Round 23 – West Coast Eagles v St Kilda: The Eagles fly off with the Saints in their talons

Domain Stadium, Saturday 5th September 2015, 5.40pm

1. Way out West (Dingoes)


Way out west where the rain don’t fall

Got a job with the company drilling for oil

Just to make some change

Living and a’working on the land

I quit my job and I left my wife

I headed out west for a brand new life

Just to get away living and a’working on the land


What a change it’s been

From working that nine to five

How strange it’s been

At last I get the feeling that I’m really alive


This song brings back memories. The Australian band’s country rock song was one of my staples in an earlier incarnation of a busking traveller and vague hippie. I’d always be moving with my guitar and songbook, and had all the confidence to sing out into the world with little musical education or great skill. I never made it as far as Perth, though Adelaide, Sydney, Melbourne and Darwin were places in the late 1970’s where I would find other like-minded souls and enjoy life.

I’ve changed the instrument, from the note to the word. But I’m still living with my gypsy urges and creativity. This time it is focused not on entertaining but on being entertained. Of becoming an active passive observer and teller of tales. My own and others.

Come the trip to Perth for the last leg of my football odyssey, I look out the window on the final kilometres to Perth and watch the small clouds cast shadows on the dry, flat landscape, wonder again at the immense expanse of land below me and the skill of the pilots and staff who make the trip so easy on us civilians. It is all quiet on the flight, with everyone cocooned within their own private entertainment. We are fed and entertained. We are ready to disembark. It is at this moment Claire sees my Saints scarf and points to her husband Neil across the other aisle, and says, “Neil is a Saints supporter, too.” When I asked him why, he said, “My mother would have abandoned me had I not.” He asked me if I’d ever seen the WEG cartoon of a middle-aged lady threatening people with an umbrella. “That was exactly like my mother,” he said. They were heading up to Broome for a holiday, while I was heading to Domain Stadium for a thrashing.

In the taxi, I am surprised to see local road names within moments of our travel: St Kilda Road, Kooyong Road, Brighton Road, Orrong Road, all within streets of each other. These are all my local streets. Was Belmont a fake Melbourne? Then we cross under a bridge with signage, “Town of Victoria Park”. There’s a train to Armadale. When I have stopped amusing myself with local, familiar names, the driver points out the new Perth Stadium being built on the Swan River at Burswood which will replace the WACA and Domain Stadium for both football and cricket. There is building going on everywhere. The Swan River is crossed, and we go under tunnels.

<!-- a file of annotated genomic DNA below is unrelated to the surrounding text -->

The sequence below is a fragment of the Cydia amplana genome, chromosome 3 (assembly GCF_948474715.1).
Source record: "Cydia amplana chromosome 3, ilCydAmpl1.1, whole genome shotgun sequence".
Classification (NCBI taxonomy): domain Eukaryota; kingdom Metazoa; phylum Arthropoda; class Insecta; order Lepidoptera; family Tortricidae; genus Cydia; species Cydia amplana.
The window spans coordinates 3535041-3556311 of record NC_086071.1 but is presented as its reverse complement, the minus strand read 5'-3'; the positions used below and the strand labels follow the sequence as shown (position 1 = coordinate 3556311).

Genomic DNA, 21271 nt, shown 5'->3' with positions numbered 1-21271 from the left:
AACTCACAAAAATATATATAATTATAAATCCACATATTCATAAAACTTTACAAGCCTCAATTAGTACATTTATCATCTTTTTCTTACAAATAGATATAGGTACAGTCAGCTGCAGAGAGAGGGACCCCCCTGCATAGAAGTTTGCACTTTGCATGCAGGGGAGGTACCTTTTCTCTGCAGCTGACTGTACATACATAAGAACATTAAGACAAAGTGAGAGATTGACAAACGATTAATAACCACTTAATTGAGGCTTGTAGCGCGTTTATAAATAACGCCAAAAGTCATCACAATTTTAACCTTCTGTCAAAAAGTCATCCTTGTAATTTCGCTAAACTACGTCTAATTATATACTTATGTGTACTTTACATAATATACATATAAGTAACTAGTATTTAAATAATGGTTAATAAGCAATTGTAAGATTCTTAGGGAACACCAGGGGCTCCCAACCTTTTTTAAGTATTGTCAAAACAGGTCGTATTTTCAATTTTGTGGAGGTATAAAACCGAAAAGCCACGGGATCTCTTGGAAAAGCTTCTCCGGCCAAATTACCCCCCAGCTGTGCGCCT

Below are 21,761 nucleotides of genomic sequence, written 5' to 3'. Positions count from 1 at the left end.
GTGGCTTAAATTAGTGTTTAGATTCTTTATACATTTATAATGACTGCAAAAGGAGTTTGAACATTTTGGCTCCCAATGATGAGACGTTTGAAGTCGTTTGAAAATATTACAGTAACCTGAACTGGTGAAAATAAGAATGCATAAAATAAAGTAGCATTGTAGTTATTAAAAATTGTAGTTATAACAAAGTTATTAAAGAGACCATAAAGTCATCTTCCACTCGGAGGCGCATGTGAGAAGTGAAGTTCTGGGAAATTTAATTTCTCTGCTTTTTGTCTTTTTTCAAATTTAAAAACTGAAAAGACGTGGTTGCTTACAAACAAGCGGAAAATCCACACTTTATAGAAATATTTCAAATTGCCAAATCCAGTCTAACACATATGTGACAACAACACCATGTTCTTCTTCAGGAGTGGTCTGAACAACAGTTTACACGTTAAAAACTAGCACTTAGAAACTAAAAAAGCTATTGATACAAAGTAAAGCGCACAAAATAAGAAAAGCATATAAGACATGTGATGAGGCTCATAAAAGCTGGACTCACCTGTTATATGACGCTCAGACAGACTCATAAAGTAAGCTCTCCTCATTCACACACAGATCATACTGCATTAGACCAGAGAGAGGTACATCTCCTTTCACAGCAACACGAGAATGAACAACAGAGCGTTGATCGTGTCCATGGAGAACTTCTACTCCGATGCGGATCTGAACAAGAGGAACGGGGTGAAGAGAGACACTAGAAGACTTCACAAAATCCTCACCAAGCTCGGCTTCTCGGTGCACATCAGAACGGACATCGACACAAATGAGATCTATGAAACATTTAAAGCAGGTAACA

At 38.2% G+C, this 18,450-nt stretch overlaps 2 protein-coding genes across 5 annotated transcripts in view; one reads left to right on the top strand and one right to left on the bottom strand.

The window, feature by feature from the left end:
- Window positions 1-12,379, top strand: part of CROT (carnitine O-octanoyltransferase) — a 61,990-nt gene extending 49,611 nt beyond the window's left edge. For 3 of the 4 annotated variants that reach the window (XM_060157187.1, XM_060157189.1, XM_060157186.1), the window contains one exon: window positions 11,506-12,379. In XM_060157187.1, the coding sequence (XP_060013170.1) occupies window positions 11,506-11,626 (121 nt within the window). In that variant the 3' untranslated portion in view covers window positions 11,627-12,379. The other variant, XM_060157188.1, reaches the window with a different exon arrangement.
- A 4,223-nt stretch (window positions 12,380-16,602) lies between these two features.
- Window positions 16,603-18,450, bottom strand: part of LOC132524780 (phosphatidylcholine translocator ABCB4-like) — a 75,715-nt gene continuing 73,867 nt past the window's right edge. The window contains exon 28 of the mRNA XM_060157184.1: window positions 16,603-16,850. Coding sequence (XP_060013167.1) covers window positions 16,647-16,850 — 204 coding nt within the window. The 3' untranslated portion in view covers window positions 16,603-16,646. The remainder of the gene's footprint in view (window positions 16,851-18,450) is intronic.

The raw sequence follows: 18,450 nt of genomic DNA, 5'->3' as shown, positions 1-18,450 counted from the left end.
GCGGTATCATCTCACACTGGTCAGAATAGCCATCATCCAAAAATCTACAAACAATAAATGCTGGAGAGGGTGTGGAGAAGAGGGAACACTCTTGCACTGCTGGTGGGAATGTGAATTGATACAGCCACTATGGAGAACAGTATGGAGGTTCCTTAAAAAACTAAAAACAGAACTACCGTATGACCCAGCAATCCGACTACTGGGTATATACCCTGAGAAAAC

We head to Domain Stadium, better known as Subiaco Oval or Subi Oval. I want to get my bearings for tomorrow and know where to go, and it is a short and pleasant detour before heading to my hotel.

With my room not yet ready, I drop all my gear and head out to walk. I am one street up from the Swan River, and am in East Perth, just five blocks from the centre of town, the shops, restaurants, train station and supermarket. By the time the hotel has texted me, I have food supplies and am ready to go create my temporary home.

  1. Perth St Kilda Open Training Day

This was a huge event, with many people coming 3-4pm on Friday afternoon to see the St Kilda boys do their light workout and get autographs and photos. We are all gathered quietly and patiently outside. I am looking for the local organiser Travis, and start by going to bearded gentlemen in my surrounds to see if they are Travis. They know him, but he’s inside organising. So I get their stories instead.

There is Alby, who used to happily support Hawthorn. He had the full Hawthorn regalia before “my old man bribed me” in 1967. Alby has been a loyal St Kilda man since then. He tells me his granddaughter was a member of the Saints before she was born. His own father migrated from Holland in ’56 and supported the Saints in ’66. Alby and family all came from Malvern East, and he would make his way to Moorabbin every week to see multiple wooden spoons. He would stand behind the coaches’ box at Moorabbin, he said, and tell Jeansy how to coach.

Cameron told me that at 7 he had to pick a team. Saints were playing Adelaide in the 1997 Grand Final, and he liked the Saints colours better. His favourite moment was seeing Robert Harvey win the Brownlow. Cameron’s 6-month-old baby, not present today, is usually completely decked out in Saints colours.

Stuart’s Mum was a Geelong supporter, but he was brainwashed by his Dad to be a Saint. At that time his parents lived in Melbourne. They used to travel from their home in Footscray to Moorabbin Bay 13. His Dad grew up a Saint and would walk to the Junction Oval to see games played there. Stuart’s parents and older brother all saw St Kilda win the 1966 Grand Final. He has seen the replay, and was at the 2009 and both 2010 games. He remembers having a stubbie for every goal kicked for the Saints in ’97. There weren’t enough for victory; the stubbies helped drown out the misery of that loss.

We then got into a general St Kilda chat, how well the team was developing; the mood around the club being good, they were happy with the media the Club was sending out.